When we lose a few key players, we have completely gone as a team. Yet you look at the likes of Leicester, West Ham... just two examples of how to keep moving the plan forwards despite losing some key members of the team. There is a clear strategy at those clubs that is working towards something sustainable.

West Ham lost Lingard in the summer, the player who was paramount to them finishing in Europe last season, but they have maintained their ability to produce an ample replacement. Leicester lose key players but keep bringing in good quality.

Look at us, lose Mina and what have we got? Michael bloody Keane who's awful without Mina, or Mason Holgate and Ben Godfrey who last month were absolutely schooled by Charlie Austin.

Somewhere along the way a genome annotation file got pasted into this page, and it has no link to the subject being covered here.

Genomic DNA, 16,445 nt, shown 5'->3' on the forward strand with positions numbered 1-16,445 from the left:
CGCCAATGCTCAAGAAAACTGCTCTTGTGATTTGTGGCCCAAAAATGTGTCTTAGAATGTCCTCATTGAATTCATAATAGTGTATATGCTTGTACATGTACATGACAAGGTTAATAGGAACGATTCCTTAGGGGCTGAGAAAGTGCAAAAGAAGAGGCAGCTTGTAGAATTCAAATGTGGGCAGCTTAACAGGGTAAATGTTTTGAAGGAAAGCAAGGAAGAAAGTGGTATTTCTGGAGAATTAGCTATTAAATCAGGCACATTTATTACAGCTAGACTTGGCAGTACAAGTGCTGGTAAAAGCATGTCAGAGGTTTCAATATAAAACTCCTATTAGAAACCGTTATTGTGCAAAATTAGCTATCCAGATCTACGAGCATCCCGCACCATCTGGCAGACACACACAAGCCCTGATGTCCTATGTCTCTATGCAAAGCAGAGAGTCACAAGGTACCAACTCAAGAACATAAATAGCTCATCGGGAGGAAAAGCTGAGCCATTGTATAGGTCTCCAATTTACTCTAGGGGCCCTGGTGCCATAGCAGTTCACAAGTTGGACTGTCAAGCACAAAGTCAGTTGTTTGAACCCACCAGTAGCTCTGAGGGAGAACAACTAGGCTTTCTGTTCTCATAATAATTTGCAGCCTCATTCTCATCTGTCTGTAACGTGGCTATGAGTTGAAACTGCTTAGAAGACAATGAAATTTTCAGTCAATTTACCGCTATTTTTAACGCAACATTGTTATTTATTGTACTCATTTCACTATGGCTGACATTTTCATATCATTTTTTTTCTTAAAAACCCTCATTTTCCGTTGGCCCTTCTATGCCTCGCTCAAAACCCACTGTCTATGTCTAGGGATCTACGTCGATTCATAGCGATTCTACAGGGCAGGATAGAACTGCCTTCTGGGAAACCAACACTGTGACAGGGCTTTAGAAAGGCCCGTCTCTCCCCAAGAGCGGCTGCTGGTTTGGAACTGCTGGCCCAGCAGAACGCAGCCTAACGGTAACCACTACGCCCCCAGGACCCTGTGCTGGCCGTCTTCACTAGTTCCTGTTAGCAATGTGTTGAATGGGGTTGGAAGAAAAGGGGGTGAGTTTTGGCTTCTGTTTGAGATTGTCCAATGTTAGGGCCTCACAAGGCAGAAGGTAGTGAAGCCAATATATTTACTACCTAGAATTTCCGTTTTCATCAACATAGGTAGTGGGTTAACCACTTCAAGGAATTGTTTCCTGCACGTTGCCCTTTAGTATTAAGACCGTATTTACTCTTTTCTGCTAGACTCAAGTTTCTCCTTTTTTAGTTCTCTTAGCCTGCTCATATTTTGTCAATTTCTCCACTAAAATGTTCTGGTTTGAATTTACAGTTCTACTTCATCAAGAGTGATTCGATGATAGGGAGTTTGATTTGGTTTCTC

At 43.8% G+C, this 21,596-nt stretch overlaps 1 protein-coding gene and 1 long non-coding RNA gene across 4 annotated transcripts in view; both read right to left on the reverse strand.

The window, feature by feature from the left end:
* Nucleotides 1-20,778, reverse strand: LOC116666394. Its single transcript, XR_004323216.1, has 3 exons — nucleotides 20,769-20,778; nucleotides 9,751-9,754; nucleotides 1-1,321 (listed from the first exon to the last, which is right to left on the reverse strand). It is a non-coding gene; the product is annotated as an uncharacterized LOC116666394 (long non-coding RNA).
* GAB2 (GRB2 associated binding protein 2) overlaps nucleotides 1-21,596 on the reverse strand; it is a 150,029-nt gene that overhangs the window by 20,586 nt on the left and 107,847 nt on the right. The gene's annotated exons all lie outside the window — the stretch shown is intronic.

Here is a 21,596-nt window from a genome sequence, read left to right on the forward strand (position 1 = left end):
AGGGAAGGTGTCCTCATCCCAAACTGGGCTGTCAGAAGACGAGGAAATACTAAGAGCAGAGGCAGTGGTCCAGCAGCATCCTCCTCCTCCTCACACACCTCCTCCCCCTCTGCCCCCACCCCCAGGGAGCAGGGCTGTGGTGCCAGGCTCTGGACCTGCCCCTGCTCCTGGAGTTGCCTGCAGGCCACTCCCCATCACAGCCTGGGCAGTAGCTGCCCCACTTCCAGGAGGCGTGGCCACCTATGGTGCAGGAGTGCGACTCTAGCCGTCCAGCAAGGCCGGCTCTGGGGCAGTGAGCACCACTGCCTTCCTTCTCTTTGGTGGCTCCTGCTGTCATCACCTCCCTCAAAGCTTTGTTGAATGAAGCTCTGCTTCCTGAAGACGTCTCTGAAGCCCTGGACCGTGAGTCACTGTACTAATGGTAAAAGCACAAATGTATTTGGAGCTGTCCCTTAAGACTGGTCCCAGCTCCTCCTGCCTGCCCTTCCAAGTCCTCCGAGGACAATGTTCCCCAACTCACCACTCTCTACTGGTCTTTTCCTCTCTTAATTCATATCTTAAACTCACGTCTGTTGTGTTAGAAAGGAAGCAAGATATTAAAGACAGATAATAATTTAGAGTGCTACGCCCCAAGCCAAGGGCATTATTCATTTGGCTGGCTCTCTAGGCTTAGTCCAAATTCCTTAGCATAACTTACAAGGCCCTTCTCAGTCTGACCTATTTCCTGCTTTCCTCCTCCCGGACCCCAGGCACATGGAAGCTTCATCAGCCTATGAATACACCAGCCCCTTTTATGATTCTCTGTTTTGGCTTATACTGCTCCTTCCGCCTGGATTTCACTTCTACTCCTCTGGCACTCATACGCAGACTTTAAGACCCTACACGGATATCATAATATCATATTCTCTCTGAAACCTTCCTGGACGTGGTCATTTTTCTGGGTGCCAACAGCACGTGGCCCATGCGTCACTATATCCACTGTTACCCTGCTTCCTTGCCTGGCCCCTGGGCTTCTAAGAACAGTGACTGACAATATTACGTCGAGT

Lose Doucouré and we don't have a single physical presence in midfield. Why didn't we try and get Moussa Sissoko to come and sit on our bench instead of Watford's?

Gbamin is a joke: never fit, tear his contract up. Same too with Delph.

Allan and Davies are too diminutive.

Lose Calvert-Lewin and Richarlison we are left with a few duds.

It's easy to say "play the kids" but we had that in 1997-98 and that resulted in near disaster.

The club is just not looking like moving forward at all.

Paul Hewitt
29 Posted 26/10/2021 at 09:22:35
Newcastle board still want Benitez. An approach is expected.
Eddie Dunn
30 Posted 26/10/2021 at 09:25:13
I can recall how many on here lauded Koeman for "talking straight in pressers". After Martinez and his mystifying twaddle, he really did seem to be a breath of fresh air.

Of course we all know what happened but hindsight is a handy thing. Our club has a whole host of problems and I think any coach in the Premier League would have his hands full.

David Pearl
31 Posted 26/10/2021 at 09:25:44